Lineage specific NEDD9 signaling
Studies of the cancer genome helped characterizing specific tumor drivers and allowed the development of tailored targeted therapies in oncology. However, the immense plasticity and heterogeneity of malignant tumors still remains a major challenge in cancer treatment as it results in insufficient therapeutic activity and the rapid development of resistance, due to compensatory regulations in the complex oncogenic signaling network. The rational combination of targeted therapeutics is forward-looking to overcome these obstacles and targeting proteins, which serve as signaling nodes in the rewired signaling cascades might have a particular potential to contribute to this strategy.
NEDD9 (also: enhancer of filamentation 1 (HEF1) or CAS-L) has been recognized as a highly connected node in cellular signaling networks, serving as a protein scaffold for a significant number of interaction partners. The adaptor protein plays a major role in transducing signals from cell surface receptors - most notably integrins - and cytoplasmic protein tyrosine kinases, such as SRC and Aurora kinase A (AURKA). Thereby it modulates a number of key cellular functions involved in tumor growth and metastasis including cell cycle control, migration, invasion and cilia dynamics. NEDD9 overexpression is frequent and drives tumor progression in a number of entities, in particular adenocarcinomas, such as of the lung and breast, but also in neural crest-derived tumors, such as malignant melanoma. In these entities NEDD9, not “drugable” itself, has been shown to significantly impact responsiveness to targeted therapies. Namely, in adenocarcinomas NEDD9 confers to drug resistance against tyrosine kinase inhibitors, including those targeting AURKA and SRC. Moreover in neuroblastoma cells NEDD9 mediates responsiveness to retinoids, an important substance group for neuroblastoma treatment.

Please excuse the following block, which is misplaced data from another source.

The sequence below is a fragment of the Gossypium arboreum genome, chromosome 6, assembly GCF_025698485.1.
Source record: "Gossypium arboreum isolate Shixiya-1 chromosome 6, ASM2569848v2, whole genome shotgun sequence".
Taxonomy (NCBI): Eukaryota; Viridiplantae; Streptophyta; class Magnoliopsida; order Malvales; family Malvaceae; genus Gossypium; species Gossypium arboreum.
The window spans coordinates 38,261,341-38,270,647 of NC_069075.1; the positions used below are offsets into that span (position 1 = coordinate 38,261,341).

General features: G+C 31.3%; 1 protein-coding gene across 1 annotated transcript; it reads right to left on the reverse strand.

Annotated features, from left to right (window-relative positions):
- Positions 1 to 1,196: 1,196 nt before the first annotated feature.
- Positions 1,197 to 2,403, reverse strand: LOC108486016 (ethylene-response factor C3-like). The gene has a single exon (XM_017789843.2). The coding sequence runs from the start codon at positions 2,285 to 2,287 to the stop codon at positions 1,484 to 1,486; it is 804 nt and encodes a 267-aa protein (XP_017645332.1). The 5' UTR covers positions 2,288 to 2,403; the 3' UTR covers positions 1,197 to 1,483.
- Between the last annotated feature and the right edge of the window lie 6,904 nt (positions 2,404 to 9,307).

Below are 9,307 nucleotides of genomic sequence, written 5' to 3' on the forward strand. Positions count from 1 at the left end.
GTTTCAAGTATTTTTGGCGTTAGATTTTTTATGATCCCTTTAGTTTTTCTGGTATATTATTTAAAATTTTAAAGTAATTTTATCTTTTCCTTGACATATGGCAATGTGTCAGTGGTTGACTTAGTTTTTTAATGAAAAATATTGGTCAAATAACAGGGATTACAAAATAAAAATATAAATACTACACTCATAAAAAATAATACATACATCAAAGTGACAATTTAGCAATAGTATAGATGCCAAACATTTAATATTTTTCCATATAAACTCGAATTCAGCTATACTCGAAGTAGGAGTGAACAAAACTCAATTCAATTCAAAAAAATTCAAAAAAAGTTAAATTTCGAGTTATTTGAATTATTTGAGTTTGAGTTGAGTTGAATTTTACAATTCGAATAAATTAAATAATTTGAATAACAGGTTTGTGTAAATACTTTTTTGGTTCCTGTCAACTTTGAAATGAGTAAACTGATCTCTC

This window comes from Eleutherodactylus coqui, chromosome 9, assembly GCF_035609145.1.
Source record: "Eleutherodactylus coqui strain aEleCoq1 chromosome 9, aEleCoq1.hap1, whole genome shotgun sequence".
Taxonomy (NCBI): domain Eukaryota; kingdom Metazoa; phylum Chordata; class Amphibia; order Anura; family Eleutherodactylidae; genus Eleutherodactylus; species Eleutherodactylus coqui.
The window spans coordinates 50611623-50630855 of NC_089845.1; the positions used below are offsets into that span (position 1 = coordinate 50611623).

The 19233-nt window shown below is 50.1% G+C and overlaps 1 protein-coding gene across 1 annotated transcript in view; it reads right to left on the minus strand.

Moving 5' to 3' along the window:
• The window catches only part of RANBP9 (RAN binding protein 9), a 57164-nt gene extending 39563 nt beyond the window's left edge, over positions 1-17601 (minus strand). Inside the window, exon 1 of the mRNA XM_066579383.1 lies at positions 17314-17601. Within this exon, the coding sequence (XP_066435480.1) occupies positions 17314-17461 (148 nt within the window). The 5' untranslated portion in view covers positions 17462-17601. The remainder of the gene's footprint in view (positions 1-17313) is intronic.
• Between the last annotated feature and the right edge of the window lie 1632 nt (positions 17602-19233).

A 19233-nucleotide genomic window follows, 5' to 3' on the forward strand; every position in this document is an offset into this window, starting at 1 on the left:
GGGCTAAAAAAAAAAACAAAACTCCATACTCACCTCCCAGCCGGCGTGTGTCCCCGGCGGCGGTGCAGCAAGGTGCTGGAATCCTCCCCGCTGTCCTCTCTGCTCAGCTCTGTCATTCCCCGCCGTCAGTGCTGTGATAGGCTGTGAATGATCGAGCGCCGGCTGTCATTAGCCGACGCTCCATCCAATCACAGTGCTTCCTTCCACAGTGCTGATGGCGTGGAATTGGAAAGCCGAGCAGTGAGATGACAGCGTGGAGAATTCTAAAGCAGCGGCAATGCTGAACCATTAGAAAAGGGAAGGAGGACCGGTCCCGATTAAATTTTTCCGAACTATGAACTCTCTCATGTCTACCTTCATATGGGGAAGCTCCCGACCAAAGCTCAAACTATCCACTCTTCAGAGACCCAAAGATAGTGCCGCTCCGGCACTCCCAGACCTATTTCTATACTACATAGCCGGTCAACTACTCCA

In our project we aim to systematically analyze NEDD9-dependent gene- and protein expression in adenocarcinomas and neural crest-derived tumors to identify lineage-specific signaling-dependencies of NEDD9. With a multidisciplinary approach we will utilize different tumor models, namely murine models both in vivo and ex vivo as well as human cancer cell lines to combine the resulting expression data in an integrative cross-species analysis. Our overall goal is to identify lineage-specific signaling-dependencies of NEDD9 to provide novel potential targets for tailored treatment of genetically defined cancer patients and to improve the overall understanding of both NEDD9 function and cancer diversity.